With some experts arguing that selective licensing impacts law-abiding landlords more than criminal ones, the government has now agreed to review the rules.
Last week, the Ministry for Housing, Councils and Local Government announced that it would be launching a consultation to look at how effective selective licensing schemes are at targeting rogue landlords and poor private rented housing conditions for tenants.
The move comes after pressure from industry professionals such as the Residential Landlords Association (RLA), which argues that selective licensing is not the optimum way of increasing standards in the industry, as legitimate professional landlords will be stumping up the cost of the licence while those operating illegally might continue to flout the rules and operate under the radar.
Opposition to landlord licensing
ARLA Propertmark has also raised concerns about the scheme, and is welcoming the government’s review. David Cox, chief executive of ARLA Propertymark, said: “Licensing doesn’t work, and it never has done.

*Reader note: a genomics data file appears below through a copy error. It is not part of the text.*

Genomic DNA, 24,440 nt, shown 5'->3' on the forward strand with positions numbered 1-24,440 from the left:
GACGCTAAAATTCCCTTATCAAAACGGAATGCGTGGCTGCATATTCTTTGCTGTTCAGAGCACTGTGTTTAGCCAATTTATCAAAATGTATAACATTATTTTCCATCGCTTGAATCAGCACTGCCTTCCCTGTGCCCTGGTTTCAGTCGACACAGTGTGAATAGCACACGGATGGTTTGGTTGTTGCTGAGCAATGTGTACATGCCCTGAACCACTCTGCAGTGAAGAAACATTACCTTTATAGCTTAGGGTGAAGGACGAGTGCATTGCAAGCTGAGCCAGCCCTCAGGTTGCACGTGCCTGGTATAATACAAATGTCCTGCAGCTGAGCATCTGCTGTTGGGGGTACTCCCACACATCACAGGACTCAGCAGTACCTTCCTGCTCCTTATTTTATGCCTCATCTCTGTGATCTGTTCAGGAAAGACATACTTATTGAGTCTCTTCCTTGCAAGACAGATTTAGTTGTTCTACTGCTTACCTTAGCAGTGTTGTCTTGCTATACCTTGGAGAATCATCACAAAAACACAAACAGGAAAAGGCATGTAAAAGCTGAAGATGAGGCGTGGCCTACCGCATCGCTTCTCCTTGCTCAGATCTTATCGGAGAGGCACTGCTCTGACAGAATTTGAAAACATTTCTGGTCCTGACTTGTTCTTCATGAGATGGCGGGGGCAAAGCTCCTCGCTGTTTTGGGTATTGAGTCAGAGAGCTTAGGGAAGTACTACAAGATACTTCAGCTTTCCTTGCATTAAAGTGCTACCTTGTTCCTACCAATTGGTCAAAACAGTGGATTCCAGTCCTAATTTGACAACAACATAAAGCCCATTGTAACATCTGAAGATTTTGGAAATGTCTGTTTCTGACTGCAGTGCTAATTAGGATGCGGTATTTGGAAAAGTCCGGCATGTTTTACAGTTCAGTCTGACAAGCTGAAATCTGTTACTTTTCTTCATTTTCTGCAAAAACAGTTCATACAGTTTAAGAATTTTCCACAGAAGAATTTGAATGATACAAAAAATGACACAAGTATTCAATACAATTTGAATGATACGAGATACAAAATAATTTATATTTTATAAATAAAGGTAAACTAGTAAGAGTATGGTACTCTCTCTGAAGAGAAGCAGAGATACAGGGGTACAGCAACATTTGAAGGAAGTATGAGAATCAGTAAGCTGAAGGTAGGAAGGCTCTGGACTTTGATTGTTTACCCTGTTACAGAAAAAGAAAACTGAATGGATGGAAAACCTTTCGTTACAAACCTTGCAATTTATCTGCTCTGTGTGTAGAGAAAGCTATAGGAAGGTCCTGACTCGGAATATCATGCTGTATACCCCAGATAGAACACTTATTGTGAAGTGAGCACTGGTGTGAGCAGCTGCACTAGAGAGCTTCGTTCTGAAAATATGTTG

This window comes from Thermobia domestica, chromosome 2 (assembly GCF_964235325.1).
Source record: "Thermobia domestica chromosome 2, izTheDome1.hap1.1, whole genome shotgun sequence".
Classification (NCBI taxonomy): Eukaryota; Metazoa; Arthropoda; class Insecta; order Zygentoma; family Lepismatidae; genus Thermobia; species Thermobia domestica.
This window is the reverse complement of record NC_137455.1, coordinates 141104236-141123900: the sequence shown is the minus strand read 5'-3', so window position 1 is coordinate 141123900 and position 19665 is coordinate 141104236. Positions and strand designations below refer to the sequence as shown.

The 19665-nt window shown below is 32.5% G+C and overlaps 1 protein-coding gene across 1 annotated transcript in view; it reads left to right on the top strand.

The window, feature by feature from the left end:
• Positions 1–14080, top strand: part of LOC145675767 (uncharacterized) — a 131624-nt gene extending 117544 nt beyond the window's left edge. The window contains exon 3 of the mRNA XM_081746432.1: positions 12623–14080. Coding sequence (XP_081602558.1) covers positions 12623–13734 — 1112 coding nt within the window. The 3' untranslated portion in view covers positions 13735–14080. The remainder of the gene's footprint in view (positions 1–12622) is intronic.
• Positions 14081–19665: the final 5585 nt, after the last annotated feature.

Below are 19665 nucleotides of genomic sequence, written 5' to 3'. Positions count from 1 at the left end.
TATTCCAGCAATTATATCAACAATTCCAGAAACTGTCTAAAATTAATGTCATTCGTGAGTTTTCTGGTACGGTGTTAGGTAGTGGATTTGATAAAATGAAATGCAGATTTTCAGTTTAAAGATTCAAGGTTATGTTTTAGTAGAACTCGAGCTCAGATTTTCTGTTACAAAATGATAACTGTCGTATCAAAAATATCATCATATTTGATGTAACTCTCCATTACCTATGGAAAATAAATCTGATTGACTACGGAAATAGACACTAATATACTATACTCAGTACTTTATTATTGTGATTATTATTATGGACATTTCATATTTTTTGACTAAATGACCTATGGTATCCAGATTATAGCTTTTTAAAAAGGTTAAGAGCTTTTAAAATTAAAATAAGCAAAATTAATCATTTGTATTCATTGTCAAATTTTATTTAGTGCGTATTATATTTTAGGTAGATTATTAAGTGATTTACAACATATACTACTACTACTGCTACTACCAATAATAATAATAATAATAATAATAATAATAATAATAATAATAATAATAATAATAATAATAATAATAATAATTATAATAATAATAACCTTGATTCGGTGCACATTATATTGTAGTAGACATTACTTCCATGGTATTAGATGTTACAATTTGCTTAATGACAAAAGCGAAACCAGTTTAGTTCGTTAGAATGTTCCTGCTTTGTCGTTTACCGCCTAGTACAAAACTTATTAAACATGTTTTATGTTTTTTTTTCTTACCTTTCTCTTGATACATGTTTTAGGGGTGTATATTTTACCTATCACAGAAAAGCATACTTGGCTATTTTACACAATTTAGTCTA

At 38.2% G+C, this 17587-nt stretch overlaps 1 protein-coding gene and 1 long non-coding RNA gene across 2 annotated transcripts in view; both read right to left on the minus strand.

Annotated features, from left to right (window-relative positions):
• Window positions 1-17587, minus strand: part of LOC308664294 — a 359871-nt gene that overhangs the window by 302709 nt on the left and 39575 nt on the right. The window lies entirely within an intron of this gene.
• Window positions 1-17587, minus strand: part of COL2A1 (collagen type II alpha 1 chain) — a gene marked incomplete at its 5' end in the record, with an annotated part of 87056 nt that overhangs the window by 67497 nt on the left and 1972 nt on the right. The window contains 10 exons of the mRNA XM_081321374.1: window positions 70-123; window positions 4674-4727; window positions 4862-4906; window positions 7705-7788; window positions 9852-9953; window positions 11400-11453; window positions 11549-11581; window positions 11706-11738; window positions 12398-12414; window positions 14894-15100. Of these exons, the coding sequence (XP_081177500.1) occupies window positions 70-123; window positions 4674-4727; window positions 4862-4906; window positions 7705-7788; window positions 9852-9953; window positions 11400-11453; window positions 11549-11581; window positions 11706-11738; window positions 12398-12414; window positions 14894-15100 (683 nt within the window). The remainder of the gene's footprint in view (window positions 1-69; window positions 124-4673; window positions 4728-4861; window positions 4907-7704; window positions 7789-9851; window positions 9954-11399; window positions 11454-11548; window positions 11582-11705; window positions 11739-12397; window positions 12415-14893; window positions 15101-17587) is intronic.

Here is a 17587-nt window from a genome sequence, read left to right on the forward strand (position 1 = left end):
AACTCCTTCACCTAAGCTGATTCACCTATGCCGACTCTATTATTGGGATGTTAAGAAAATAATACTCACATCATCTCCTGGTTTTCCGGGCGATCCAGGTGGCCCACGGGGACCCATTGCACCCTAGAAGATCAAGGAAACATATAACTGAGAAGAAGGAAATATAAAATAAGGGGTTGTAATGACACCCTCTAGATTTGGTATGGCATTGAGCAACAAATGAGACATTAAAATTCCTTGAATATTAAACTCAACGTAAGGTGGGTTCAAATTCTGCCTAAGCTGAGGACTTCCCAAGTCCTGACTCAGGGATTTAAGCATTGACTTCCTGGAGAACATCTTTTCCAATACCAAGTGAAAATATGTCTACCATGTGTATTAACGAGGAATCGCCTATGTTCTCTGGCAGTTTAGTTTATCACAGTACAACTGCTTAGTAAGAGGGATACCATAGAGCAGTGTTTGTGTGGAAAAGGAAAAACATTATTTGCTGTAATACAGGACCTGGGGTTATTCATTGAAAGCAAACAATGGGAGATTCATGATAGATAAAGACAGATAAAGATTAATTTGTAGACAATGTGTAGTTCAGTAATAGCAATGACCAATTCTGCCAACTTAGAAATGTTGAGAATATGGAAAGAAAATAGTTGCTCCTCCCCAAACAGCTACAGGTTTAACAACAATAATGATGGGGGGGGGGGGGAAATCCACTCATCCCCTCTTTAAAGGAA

“The Government’s aims are laudable. We’re all striving for the same end goal of improving the private rental sector for consumers, but these policies are impractical.”
“Licensing means councils spend all their time administering schemes, rather than enforcing against rogue, criminal landlords,” he added. “A fact which has been proven time and time again over the last decade.”
The announcement comes after the Ministry of Housing also revealed updated guidelines relating to HMOs (houses in multiple occupation), with the new regulations set to take effect for any landlord letting out an HMO from 1 October this year.
Selective licensing explained
All landlords operating within an area where selective licensing is in force must hold a licence to rent out their property or properties. While the scheme only applies in certain parts of the UK, local authorities can have selective licensing put in place if the area has low housing demand, persistent antisocial behaviour issues, poor property conditions, or high levels of migration, deprivation or crime.
It is up to landlords to find out if they are operating within a selective licensing area, which can be done by contacting the local council or looking on the local authority website. Typically, licences cost around £400 to apply for. Those who fail to get a licence can be fined or even banned from letting future properties, so it is vital all buy-to-let landlords find out if it applies to them and comply with the requirements.